As I noted in an earlier post, apparently some good news has been going on beneath the surface of the chatter about stem cells. That we see little information about this is irritating: the assumption appears to be that the public has a right to know the mechanics of wiretaps but little context about issues such as these – also ones on which we judge our politician’s choices.
We hope other news – about Iraq, education in America, our health, energy sources – is good. But, we don’t know. Hell, the high level of home ownership wasn’t discussed all that much, but I suspect mortgage defaults will be. I suspect some bad but more good news, like the green revolution, is taking its course while we remain oblivious. What will prove important in the future? We don’t know. It isn’t all that important, probably, that we do know most. But not knowing some stories may affect us in subtle but important ways. One such story is that of heroic self-sacrifice Michael Yon reported (audio interview).
Bad news is entertaining. We like to consider the Alps and Grand Canyon – even though we know life is a good deal more like the Nebraska sandhills. A frisson of terror followed by relief that we haven’t been destroyed entertains: the reaction of an audience when the heroic, tragic hero (the scapegoat Aristotle tells us) is exiled, the reaction of the Puritans to Wigglesworth’s “Day of Doom,” the reaction of the audience to Gore’s doom. We fear we are the goats but assure ourselves in the end we are sheep.
Bad news can be motivating. But bad news also leads to despair. Fearing consequences, fearing responsibility, we don’t act. We become mired in hesitations and doubts. Politicians hedge their bets. They say the surge won’t work but do not question Petraeus about the plan – preferring to say there is none. That debate, the sarcasm of the press, reinforces our sense that to be wise is to be ironic, cynical – passive. The twentieth century began with Marcher, James’s hero whose great tragedy is that he is the man to whom nothing happened because he did nothing, felt nothing, committed himself to nothing. Our politicians begin the twenty-first arguing their positions follow the polls better than do their competitors’ votes – passive before the winds, two-dimensional, turning like tin roosters, weather vanes on the barn roof.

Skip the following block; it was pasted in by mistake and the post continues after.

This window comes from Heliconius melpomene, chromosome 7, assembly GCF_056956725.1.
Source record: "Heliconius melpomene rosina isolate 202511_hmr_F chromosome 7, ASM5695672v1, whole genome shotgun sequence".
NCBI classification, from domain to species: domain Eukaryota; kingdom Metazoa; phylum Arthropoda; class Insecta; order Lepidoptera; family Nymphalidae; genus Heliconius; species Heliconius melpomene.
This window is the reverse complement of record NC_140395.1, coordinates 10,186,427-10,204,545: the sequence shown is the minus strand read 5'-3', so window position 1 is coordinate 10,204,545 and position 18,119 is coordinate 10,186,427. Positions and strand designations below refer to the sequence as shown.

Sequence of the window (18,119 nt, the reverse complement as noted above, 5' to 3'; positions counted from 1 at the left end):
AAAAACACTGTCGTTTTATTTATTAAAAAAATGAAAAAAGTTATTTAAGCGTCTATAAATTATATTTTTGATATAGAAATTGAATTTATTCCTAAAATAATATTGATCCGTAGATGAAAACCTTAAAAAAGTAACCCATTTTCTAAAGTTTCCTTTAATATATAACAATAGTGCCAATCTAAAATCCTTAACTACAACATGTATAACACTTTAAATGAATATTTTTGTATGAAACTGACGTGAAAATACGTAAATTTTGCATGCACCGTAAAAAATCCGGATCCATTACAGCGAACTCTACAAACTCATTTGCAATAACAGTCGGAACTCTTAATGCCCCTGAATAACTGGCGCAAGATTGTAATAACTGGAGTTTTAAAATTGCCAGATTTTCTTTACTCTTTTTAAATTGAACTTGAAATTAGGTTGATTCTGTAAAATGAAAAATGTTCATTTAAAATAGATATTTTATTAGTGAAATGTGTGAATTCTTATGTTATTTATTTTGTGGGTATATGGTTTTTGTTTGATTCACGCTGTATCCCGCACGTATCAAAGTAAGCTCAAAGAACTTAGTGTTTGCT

But life hasn’t changed just because the way it is described, the art that represents it, the news that reports it has. Men are still heroic. And how better would our understanding of human nature be if the moving (and devastating to our emotions) description by Michael Yon of an Iraqi who gives his life to save a mosque full of worshippers was not only in a blogger’s column, but on the front pages of our newspapers, the main stories of our nightly news? Would that lead us to despair? Or to the more resilient sense that a man makes choices – that his acts do, indeed, make a difference? The respect we pay heroes is important: we appropriately feel gratitude and even awe at acts of individual heroism. But paying that respect, we, too, stand a little straighter, our walk more purposeful: we feel a little better about being, well, human.
Of course, such acts are not the choice of someone who sees no choice, who has no purpose, who feels no commitment. Such an act comes from humility – that there are values (the lives of children, for instance) that are larger than the self. Implicit in many such deeds is the argument that the culture that values life is bigger, more important than one man – that it is worth risking & even losing life to ensure that his children will live – and live well, live freely. The act was rational if tragic – such a man accepts trade-offs. And it opposes an ideology that assumes those children’s lives are not important. We are often told – and doubt – that those who choose death will win over those that choose life. That martyr chose life – others’ lives. In such heroism, we learn that the essence of heroic sacrifice is the choice of life. The belief in the generousity of such a choice sustains many of us; that courtyard reverberates with the worth of one man’s sacrifice.
The Puritans believed that neither assurance nor despair were appropriate responses to life. In this, of course, they were right. Modern man’s egotism, his rejection of history and tradition, his belief he is a blank slate appears to empower but in the end enervates. He suspects that he cannot, try as he will, will a world. But struck by that knowledge, he forgets that he can be heroic – that he can affect this puny moment. And that is what man’s heroism has always been. Where can we better see what man is capable of than in the heroism of that tragic, heroic, purposeful, self-sacrificing Iraqi? And how important is knowing that to our understanding of Iraq, of the surge, of ourselves?